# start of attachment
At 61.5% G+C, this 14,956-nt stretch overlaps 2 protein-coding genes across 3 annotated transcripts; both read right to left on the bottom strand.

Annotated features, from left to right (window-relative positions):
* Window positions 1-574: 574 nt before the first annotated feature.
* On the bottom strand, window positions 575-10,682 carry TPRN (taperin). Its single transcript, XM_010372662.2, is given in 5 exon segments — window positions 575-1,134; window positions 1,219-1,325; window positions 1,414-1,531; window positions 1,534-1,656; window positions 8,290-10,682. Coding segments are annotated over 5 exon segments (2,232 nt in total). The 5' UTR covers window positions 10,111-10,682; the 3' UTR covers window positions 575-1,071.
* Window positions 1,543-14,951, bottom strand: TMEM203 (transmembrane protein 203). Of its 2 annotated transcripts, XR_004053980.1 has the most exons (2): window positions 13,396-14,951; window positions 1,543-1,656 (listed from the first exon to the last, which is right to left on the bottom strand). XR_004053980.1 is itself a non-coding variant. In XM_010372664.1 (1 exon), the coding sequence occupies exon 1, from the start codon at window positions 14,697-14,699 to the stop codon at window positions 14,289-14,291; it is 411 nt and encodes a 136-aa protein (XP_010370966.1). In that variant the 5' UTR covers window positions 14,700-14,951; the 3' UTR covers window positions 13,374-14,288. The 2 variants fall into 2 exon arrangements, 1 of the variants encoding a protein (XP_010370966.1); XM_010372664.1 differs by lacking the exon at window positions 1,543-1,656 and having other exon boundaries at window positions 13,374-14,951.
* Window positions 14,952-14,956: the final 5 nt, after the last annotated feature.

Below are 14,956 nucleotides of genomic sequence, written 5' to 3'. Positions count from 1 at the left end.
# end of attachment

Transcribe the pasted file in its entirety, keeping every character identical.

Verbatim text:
At 61.5% G+C, this 14,956-nt stretch overlaps 2 protein-coding genes across 3 annotated transcripts; both read right to left on the bottom strand.

Annotated features, from left to right (window-relative positions):
* Window positions 1-574: 574 nt before the first annotated feature.
* On the bottom strand, window positions 575-10,682 carry TPRN (taperin). Its single transcript, XM_010372662.2, is given in 5 exon segments — window positions 575-1,134; window positions 1,219-1,325; window positions 1,414-1,531; window positions 1,534-1,656; window positions 8,290-10,682. Coding segments are annotated over 5 exon segments (2,232 nt in total). The 5' UTR covers window positions 10,111-10,682; the 3' UTR covers window positions 575-1,071.
* Window positions 1,543-14,951, bottom strand: TMEM203 (transmembrane protein 203). Of its 2 annotated transcripts, XR_004053980.1 has the most exons (2): window positions 13,396-14,951; window positions 1,543-1,656 (listed from the first exon to the last, which is right to left on the bottom strand). XR_004053980.1 is itself a non-coding variant. In XM_010372664.1 (1 exon), the coding sequence occupies exon 1, from the start codon at window positions 14,697-14,699 to the stop codon at window positions 14,289-14,291; it is 411 nt and encodes a 136-aa protein (XP_010370966.1). In that variant the 5' UTR covers window positions 14,700-14,951; the 3' UTR covers window positions 13,374-14,288. The 2 variants fall into 2 exon arrangements, 1 of the variants encoding a protein (XP_010370966.1); XM_010372664.1 differs by lacking the exon at window positions 1,543-1,656 and having other exon boundaries at window positions 13,374-14,951.
* Window positions 14,952-14,956: the final 5 nt, after the last annotated feature.

Below are 14,956 nucleotides of genomic sequence, written 5' to 3'. Positions count from 1 at the left end.